Instagram is Fine at the Olympics, But Video a No-No

Olympic officials have made it clear that social media sharing is fine — as long as it's limited to photography

instagram london olympics
instagram london olympics

Earlier this week, a report popped up saying that journalists would not be allowed to use mobile phones to record athletes at the 2014 Olympic Games. While these initial statements were quickly refuted, it turns out there will be some restrictions, and they're very curious.

After the initial claims of a blanket ban, which came from Russian news outlets, an Olympics spokesperson clarified the rule to USA Today. Spokesperson Mark Adams told them "Please take as many photos as you like!" and "Sharing pix on social media positively encouraged." The official social media policy for journalists reads:

Accredited media may freely utilise social media platforms or websites for bona fide reporting purposes. Photos taken by accredited photographers may be published for editorial purposes on social media platforms or websites in accordance with the Photographers Undertaking. The Olympic symbol – i.e. the five interlaced rings, which is the property of the IOC – can be used by accredited media for factual and editorial purposes, for example in a news article covering the Olympic Games. All other provisions of these Guidelines apply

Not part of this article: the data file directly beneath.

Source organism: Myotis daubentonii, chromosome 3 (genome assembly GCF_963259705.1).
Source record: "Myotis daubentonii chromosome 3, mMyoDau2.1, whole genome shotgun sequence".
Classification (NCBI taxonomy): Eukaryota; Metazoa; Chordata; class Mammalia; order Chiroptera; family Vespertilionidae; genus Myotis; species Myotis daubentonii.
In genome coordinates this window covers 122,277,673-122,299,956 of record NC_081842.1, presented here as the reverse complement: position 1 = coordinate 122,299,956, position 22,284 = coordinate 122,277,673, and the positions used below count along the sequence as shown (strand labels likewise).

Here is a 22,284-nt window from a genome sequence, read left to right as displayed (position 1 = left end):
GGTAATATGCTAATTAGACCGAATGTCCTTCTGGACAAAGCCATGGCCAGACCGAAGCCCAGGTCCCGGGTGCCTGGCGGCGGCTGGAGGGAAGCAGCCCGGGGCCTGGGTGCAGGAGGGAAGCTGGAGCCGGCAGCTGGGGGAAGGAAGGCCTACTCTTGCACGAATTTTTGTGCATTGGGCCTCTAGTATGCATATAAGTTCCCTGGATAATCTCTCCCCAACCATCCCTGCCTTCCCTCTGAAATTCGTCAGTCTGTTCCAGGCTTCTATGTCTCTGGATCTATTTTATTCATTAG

But you'll notice that that only makes mention of photographs — and that's where things get a bit more tricky. Adams also clarified that using mobile devices to shoot video is banned, due to broadcast rights restrictions. So while an accredited photographer can take images to their heart's content and share them over Instagram, the same is not true of a 15-second video clip, or six-second Vine.

Which, in turn, raises other questions. Is that ruling enforceable? The IOC has always been particularly stringent in protecting its rights, often times to a ludicrous extent. It wouldn't be surprising if they were trawling journalist's social media accounts, and were willing to boot someone for uploading a video when they shouldn't be.

But should a few seconds of video really be thought of as on the same level as broadcasting the entire Olympics? And what if you take a series of extremely high speed images and stitch them together into a GIF? Does that count? All told, it's a rather bizarre decisions, and one that seems at odds with the ever increasing popularity of mobile photography, even at the Olympics.

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